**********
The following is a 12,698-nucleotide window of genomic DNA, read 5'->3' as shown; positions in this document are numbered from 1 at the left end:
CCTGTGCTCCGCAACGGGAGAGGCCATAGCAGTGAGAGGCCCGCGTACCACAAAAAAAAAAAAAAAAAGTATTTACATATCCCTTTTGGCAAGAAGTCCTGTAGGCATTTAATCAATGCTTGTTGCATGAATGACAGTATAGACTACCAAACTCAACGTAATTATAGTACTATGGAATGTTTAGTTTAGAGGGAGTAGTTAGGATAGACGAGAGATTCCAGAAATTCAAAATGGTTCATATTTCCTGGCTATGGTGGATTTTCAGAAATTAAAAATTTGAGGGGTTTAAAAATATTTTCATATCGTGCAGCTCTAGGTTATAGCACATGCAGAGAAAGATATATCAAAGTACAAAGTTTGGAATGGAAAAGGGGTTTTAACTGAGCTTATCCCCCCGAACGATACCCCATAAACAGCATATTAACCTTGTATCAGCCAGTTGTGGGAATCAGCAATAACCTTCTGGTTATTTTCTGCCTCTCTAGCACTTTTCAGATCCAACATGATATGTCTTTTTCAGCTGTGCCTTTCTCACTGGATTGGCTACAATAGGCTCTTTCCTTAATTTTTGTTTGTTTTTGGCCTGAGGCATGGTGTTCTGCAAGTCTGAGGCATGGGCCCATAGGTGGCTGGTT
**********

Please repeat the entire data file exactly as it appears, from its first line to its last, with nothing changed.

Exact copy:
The following is a 12,698-nucleotide window of genomic DNA, read 5'->3' as shown; positions in this document are numbered from 1 at the left end:
CCTGTGCTCCGCAACGGGAGAGGCCATAGCAGTGAGAGGCCCGCGTACCACAAAAAAAAAAAAAAAAAGTATTTACATATCCCTTTTGGCAAGAAGTCCTGTAGGCATTTAATCAATGCTTGTTGCATGAATGACAGTATAGACTACCAAACTCAACGTAATTATAGTACTATGGAATGTTTAGTTTAGAGGGAGTAGTTAGGATAGACGAGAGATTCCAGAAATTCAAAATGGTTCATATTTCCTGGCTATGGTGGATTTTCAGAAATTAAAAATTTGAGGGGTTTAAAAATATTTTCATATCGTGCAGCTCTAGGTTATAGCACATGCAGAGAAAGATATATCAAAGTACAAAGTTTGGAATGGAAAAGGGGTTTTAACTGAGCTTATCCCCCCGAACGATACCCCATAAACAGCATATTAACCTTGTATCAGCCAGTTGTGGGAATCAGCAATAACCTTCTGGTTATTTTCTGCCTCTCTAGCACTTTTCAGATCCAACATGATATGTCTTTTTCAGCTGTGCCTTTCTCACTGGATTGGCTACAATAGGCTCTTTCCTTAATTTTTGTTTGTTTTTGGCCTGAGGCATGGTGTTCTGCAAGTCTGAGGCATGGGCCCATAGGTGGCTGGTT